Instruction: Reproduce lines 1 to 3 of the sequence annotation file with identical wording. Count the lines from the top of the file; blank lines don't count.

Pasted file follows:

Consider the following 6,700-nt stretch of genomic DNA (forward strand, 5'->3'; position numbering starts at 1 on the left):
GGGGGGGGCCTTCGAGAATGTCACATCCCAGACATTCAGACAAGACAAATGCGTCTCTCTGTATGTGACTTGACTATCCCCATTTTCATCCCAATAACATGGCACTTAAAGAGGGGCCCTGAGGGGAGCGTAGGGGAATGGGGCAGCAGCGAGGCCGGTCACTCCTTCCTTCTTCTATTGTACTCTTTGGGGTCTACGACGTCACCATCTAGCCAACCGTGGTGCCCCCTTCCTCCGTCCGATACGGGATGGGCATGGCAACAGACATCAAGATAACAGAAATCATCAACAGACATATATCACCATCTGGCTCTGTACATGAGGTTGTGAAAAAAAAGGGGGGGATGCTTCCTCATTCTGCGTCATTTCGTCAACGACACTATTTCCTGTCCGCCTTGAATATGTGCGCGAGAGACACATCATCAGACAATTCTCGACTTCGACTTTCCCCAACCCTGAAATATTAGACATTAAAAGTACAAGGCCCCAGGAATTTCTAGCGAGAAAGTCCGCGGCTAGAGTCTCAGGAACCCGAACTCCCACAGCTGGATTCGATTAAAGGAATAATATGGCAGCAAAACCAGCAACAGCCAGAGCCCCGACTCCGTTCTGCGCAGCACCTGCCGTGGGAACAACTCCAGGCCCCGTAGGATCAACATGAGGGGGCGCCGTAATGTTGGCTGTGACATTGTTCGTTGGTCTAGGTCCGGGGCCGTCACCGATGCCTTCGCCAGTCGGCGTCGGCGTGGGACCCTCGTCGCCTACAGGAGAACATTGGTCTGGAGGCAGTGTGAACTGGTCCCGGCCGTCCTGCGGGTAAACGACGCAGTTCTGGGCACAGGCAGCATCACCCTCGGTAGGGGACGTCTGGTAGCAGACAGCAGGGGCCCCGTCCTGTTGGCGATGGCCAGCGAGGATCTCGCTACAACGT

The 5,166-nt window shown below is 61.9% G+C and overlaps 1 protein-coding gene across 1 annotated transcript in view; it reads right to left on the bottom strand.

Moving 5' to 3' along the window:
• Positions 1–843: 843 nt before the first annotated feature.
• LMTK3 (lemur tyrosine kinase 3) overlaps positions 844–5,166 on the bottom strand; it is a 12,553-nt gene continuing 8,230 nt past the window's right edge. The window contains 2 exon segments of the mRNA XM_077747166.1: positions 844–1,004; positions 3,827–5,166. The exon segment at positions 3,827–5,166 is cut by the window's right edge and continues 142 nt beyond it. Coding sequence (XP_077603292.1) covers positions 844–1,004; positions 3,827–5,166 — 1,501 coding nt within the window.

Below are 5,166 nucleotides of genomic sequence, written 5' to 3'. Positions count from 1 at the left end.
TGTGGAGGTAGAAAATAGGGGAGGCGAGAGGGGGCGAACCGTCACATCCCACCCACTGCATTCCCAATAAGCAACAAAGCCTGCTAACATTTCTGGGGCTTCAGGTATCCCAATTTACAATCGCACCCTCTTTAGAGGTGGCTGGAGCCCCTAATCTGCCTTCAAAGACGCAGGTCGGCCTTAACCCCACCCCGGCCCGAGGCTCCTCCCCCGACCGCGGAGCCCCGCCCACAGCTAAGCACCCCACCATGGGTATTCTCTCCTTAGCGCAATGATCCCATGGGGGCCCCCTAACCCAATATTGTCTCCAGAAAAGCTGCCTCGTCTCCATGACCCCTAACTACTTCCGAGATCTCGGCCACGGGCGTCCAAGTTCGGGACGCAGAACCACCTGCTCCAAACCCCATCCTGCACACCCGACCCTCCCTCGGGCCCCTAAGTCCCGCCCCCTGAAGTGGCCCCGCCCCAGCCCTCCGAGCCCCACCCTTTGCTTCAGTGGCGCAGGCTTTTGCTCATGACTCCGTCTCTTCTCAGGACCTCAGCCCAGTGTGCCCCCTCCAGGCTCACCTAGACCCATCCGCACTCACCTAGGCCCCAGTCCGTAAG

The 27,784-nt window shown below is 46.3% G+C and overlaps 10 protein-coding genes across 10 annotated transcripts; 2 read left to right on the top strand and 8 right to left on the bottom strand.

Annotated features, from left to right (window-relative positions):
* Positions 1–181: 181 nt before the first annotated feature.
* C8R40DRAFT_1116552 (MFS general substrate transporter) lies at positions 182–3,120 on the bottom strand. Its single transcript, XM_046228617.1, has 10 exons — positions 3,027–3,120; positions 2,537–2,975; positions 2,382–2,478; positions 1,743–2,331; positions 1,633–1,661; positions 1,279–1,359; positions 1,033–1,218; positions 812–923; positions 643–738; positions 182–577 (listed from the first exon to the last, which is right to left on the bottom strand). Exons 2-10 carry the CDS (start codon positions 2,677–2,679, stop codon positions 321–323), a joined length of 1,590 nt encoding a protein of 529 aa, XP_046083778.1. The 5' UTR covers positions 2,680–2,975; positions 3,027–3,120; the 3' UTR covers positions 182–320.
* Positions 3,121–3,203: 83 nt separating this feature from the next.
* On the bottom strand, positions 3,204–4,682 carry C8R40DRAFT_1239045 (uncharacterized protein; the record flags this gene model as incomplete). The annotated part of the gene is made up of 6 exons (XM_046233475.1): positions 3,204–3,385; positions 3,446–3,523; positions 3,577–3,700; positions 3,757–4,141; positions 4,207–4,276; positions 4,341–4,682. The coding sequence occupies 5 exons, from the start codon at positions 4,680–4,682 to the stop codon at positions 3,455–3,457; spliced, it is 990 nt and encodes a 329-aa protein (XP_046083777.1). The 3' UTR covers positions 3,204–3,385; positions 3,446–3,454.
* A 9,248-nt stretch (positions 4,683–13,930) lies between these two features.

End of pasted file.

Consider the following 6,700-nt stretch of genomic DNA (forward strand, 5'->3'; position numbering starts at 1 on the left):
GGGGGGGGCCTTCGAGAATGTCACATCCCAGACATTCAGACAAGACAAATGCGTCTCTCTGTATGTGACTTGACTATCCCCATTTTCATCCCAATAACATGGCACTTAAAGAGGGGCCCTGAGGGGAGCGTAGGGGAATGGGGCAGCAGCGAGGCCGGTCACTCCTTCCTTCTTCTATTGTACTCTTTGGGGTCTACGACGTCACCATCTAGCCAACCGTGGTGCCCCCTTCCTCCGTCCGATACGGGATGGGCATGGCAACAGACATCAAGATAACAGAAATCATCAACAGACATATATCACCATCTGGCTCTGTACATGAGGTTGTGAAAAAAAAGGGGGGGATGCTTCCTCATTCTGCGTCATTTCGTCAACGACACTATTTCCTGTCCGCCTTGAATATGTGCGCGAGAGACACATCATCAGACAATTCTCGACTTCGACTTTCCCCAACCCTGAAATATTAGACATTAAAAGTACAAGGCCCCAGGAATTTCTAGCGAGAAAGTCCGCGGCTAGAGTCTCAGGAACCCGAACTCCCACAGCTGGATTCGATTAAAGGAATAATATGGCAGCAAAACCAGCAACAGCCAGAGCCCCGACTCCGTTCTGCGCAGCACCTGCCGTGGGAACAACTCCAGGCCCCGTAGGATCAACATGAGGGGGCGCCGTAATGTTGGCTGTGACATTGTTCGTTGGTCTAGGTCCGGGGCCGTCACCGATGCCTTCGCCAGTCGGCGTCGGCGTGGGACCCTCGTCGCCTACAGGAGAACATTGGTCTGGAGGCAGTGTGAACTGGTCCCGGCCGTCCTGCGGGTAAACGACGCAGTTCTGGGCACAGGCAGCATCACCCTCGGTAGGGGACGTCTGGTAGCAGACAGCAGGGGCCCCGTCCTGTTGGCGATGGCCAGCGAGGATCTCGCTACAACGT

The 5,166-nt window shown below is 61.9% G+C and overlaps 1 protein-coding gene across 1 annotated transcript in view; it reads right to left on the bottom strand.